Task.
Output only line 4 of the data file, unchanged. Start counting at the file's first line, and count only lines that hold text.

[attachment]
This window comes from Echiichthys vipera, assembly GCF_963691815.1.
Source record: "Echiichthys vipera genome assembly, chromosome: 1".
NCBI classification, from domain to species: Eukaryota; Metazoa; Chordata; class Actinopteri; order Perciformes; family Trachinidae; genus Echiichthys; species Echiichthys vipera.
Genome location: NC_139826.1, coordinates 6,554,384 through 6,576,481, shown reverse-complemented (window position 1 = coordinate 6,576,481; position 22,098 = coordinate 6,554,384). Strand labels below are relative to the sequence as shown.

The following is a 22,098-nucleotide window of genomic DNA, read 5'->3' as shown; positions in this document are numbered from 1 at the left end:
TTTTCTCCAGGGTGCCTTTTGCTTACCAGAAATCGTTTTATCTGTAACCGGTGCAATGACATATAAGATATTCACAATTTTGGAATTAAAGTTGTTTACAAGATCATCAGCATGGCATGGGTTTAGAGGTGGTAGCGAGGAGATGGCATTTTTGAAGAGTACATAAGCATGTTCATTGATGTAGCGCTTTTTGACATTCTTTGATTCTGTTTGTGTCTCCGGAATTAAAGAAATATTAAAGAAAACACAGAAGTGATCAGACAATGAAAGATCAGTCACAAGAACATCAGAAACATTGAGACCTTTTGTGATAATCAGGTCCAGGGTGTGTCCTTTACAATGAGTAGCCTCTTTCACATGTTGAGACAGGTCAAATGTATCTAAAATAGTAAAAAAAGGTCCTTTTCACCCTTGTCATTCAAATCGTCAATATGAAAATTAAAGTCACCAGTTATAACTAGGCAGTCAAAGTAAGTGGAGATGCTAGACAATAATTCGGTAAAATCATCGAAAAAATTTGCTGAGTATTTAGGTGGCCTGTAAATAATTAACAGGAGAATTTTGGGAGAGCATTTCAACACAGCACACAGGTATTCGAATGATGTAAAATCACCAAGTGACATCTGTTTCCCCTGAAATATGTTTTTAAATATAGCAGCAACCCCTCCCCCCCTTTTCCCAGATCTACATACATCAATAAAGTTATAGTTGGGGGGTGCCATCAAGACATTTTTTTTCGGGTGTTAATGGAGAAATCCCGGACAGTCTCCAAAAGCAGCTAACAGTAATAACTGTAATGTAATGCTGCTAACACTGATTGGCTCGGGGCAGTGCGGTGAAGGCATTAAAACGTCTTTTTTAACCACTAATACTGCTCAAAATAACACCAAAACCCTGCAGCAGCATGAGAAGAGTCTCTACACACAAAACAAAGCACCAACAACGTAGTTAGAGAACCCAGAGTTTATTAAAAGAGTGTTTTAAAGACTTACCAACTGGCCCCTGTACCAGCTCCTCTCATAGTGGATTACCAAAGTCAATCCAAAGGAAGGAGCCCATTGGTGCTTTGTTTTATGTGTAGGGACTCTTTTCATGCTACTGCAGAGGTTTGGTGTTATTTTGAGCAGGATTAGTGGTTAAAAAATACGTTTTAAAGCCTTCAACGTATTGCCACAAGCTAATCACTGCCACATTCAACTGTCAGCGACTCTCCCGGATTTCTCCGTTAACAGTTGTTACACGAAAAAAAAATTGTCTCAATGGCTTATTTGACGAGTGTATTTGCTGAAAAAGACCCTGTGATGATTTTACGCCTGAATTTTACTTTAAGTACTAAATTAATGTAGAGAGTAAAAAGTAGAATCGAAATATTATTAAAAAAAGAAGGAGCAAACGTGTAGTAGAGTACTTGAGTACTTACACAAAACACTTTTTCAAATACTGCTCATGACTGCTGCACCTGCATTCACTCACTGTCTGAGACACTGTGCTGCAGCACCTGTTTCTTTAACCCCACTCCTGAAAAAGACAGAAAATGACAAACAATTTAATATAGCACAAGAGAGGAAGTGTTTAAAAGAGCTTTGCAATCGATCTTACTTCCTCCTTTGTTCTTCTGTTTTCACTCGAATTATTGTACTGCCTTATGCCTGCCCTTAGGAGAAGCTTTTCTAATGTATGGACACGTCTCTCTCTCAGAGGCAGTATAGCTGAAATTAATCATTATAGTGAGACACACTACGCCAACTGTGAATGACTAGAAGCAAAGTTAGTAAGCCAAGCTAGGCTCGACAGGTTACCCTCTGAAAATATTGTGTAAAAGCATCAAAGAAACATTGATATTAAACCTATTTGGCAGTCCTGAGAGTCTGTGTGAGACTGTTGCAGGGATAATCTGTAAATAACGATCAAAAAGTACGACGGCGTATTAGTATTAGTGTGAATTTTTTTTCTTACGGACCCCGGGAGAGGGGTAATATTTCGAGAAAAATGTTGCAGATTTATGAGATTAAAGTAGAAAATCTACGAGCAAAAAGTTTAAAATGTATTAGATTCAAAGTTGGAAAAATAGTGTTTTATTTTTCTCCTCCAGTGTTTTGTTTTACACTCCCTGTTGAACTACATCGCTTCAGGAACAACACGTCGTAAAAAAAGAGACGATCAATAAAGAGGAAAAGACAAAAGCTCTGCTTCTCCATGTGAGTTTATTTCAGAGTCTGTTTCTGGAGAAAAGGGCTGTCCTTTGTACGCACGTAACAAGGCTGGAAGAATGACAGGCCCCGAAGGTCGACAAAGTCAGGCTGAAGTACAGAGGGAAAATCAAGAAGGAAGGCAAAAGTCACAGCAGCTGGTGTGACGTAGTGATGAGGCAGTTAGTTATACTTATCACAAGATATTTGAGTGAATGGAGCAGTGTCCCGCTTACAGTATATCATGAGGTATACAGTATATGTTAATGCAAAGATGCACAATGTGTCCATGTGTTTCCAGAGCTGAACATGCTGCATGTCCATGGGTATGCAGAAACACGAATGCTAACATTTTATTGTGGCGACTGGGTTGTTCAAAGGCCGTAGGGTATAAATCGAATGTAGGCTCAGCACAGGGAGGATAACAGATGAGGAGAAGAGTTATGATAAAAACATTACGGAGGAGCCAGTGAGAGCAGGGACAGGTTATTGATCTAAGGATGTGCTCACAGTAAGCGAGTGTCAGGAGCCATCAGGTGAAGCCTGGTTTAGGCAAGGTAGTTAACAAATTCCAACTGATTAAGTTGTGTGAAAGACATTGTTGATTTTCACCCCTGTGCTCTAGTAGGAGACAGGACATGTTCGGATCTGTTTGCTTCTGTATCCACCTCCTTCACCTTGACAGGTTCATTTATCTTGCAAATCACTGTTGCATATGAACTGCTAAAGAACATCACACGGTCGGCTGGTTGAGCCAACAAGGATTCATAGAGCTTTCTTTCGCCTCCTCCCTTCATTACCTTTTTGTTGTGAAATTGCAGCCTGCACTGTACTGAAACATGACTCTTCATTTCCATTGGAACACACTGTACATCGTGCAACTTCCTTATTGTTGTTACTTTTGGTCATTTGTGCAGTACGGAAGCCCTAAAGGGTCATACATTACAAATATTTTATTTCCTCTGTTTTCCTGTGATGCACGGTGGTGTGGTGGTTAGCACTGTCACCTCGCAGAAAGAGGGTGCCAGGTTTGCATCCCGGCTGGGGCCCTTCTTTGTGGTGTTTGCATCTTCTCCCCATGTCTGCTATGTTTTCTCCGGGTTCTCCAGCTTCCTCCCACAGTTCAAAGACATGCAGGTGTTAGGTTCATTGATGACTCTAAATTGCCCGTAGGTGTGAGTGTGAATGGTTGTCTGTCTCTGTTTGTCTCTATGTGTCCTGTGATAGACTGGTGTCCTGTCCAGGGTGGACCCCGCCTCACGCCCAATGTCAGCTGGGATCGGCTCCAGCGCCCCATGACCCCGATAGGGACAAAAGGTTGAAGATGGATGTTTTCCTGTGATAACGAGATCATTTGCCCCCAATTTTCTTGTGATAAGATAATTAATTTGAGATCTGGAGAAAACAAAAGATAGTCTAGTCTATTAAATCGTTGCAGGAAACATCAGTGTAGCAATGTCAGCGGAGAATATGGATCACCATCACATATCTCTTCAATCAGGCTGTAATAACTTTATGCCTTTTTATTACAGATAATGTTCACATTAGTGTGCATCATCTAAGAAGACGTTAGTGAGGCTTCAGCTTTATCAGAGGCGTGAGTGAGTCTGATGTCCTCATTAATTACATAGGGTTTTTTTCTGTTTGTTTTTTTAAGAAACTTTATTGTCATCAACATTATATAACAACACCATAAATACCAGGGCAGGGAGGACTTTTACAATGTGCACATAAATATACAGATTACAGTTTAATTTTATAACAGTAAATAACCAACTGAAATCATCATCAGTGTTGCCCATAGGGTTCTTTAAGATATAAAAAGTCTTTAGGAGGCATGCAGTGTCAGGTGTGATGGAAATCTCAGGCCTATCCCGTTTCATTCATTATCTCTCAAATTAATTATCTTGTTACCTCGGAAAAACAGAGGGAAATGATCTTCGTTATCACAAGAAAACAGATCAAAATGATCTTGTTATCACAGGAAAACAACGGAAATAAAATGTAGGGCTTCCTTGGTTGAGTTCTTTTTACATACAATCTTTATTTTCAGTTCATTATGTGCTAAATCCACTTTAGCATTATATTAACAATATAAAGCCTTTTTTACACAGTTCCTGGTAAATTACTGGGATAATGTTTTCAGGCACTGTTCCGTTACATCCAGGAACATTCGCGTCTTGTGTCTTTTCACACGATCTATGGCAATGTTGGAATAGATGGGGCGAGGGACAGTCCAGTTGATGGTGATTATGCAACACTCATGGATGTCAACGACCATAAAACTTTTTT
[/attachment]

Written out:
Genome location: NC_139826.1, coordinates 6,554,384 through 6,576,481, shown reverse-complemented (window position 1 = coordinate 6,576,481; position 22,098 = coordinate 6,554,384). Strand labels below are relative to the sequence as shown.